Limit Proof

1. Jun 29, 2010

Buri

The question is:

Suppose f(x) <= g(x). Prove that lim [x->a] f(x) <= lim[x->a] g(x).

I've been able to prove it by contradiction. I let lim [x->a] f(x) = L and lim[x->a] g(x) = M and I suppose that L > M. I then went on to choose epsilon = (L - M)/2 and a contradiction easily follows. But my problem is how do you arrive/choose this choice of epsilon? I just immediately thought of using this epsilon, but if I hadn't I don't know how/why I would have arrived at this epsilon. Can someone please help me out with this?

Thanks

2. Jun 29, 2010

Pere Callahan

You chose this $\varepsilon$ because it worked for the problem. The mental processes leading to this choice are probably extremely difficult. Experience certainly plays a big part.

3. Jun 29, 2010

Buri

Not the answer I was hoping for. There is no way I could lets say draw a diagram and decide which epsilon would work and which one wouldn't?

For example, when you prove that f(x) can't approach two different limits I drew a diagram:

L________M

And I can "see" that epsilon = |L-M|/2 would make it impossible for both |f(x) - L| < epsilon and |f(x) - M| < epsilon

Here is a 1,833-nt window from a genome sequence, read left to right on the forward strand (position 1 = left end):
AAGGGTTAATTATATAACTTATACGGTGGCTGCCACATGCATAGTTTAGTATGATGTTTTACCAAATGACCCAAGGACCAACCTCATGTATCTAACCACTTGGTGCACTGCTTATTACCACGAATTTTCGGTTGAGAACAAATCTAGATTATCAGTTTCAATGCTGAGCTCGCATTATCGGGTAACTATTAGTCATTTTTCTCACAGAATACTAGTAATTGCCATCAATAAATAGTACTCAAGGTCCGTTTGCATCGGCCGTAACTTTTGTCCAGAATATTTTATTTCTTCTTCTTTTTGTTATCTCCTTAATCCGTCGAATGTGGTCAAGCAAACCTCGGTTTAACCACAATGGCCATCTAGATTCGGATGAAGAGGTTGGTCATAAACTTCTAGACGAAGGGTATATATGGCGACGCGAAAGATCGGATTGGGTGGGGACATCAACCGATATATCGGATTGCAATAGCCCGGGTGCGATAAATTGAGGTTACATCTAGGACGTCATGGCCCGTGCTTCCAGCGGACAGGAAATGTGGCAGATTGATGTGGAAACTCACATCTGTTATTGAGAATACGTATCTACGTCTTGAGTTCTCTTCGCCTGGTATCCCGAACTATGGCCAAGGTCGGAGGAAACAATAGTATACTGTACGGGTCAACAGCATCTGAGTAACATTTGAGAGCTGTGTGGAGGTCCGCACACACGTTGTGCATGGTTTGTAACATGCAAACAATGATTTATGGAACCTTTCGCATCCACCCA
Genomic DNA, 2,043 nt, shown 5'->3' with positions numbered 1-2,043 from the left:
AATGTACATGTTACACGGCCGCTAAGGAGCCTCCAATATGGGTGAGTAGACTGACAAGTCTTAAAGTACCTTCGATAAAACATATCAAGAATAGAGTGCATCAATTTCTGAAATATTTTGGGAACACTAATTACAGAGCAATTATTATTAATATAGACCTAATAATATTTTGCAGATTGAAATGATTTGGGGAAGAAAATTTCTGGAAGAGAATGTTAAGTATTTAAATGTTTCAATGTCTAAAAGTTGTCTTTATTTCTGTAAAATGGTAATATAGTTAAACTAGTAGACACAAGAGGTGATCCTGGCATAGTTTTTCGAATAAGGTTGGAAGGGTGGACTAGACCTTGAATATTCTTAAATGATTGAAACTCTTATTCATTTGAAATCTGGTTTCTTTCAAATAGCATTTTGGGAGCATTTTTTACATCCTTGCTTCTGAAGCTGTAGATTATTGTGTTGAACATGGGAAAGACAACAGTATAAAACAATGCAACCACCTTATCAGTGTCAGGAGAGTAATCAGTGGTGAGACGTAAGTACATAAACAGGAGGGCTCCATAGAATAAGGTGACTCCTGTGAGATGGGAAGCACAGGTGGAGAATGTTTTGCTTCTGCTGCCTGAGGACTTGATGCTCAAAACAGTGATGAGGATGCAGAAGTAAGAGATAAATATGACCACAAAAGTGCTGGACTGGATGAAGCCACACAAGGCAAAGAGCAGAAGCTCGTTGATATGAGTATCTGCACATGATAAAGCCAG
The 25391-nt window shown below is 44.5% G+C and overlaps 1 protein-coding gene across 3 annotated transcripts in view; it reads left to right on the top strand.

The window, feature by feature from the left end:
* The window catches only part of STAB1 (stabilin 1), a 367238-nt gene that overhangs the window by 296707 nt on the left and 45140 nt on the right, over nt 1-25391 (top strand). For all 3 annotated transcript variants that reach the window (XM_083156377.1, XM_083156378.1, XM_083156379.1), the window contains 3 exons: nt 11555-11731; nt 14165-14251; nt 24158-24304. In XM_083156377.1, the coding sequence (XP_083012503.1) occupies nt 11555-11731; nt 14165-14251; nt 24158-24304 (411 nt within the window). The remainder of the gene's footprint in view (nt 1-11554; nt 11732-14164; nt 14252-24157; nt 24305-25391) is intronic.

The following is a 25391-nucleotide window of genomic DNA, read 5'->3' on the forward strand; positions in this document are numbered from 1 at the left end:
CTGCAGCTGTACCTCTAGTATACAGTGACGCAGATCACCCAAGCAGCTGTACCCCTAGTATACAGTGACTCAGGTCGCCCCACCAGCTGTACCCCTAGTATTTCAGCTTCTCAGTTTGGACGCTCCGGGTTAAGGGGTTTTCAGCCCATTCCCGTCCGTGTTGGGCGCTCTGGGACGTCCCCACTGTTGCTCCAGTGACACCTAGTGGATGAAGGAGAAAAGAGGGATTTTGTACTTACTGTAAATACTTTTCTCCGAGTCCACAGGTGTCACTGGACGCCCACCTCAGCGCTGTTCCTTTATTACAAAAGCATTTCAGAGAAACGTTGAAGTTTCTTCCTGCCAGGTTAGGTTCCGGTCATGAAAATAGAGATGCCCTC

So I was hoping I could do something similar to understand my choice of epsilon.

Okay I'm going to try to explain this and I'd appreciate if you could tell me if this all makes sense.

I have:

M__________L

Why is it that I can't choose epsilon = |l-m|? Is it because then the intervals |f(x) - L| < |l-m| and |g(x) - M| < |l-m| overlap and hence I can't really tell whether g(x) < or > f(x)? However, when I do choose |l-m|/2 then |f(x) - L| < |l-m|/2 and |g(x) - M| < |l-m|/2 don't overlap anymore and so I will be guaranteed that g(x) < f(x) and hence a contradiction will follow somehow...

Do you see what I mean? I appreciate the help.

4. Jun 29, 2010

Pere Callahan

I think the explanation/visualization with the overlapping intervals is appropriate.

5. Jun 29, 2010

Buri

Thanks a lot for you help :)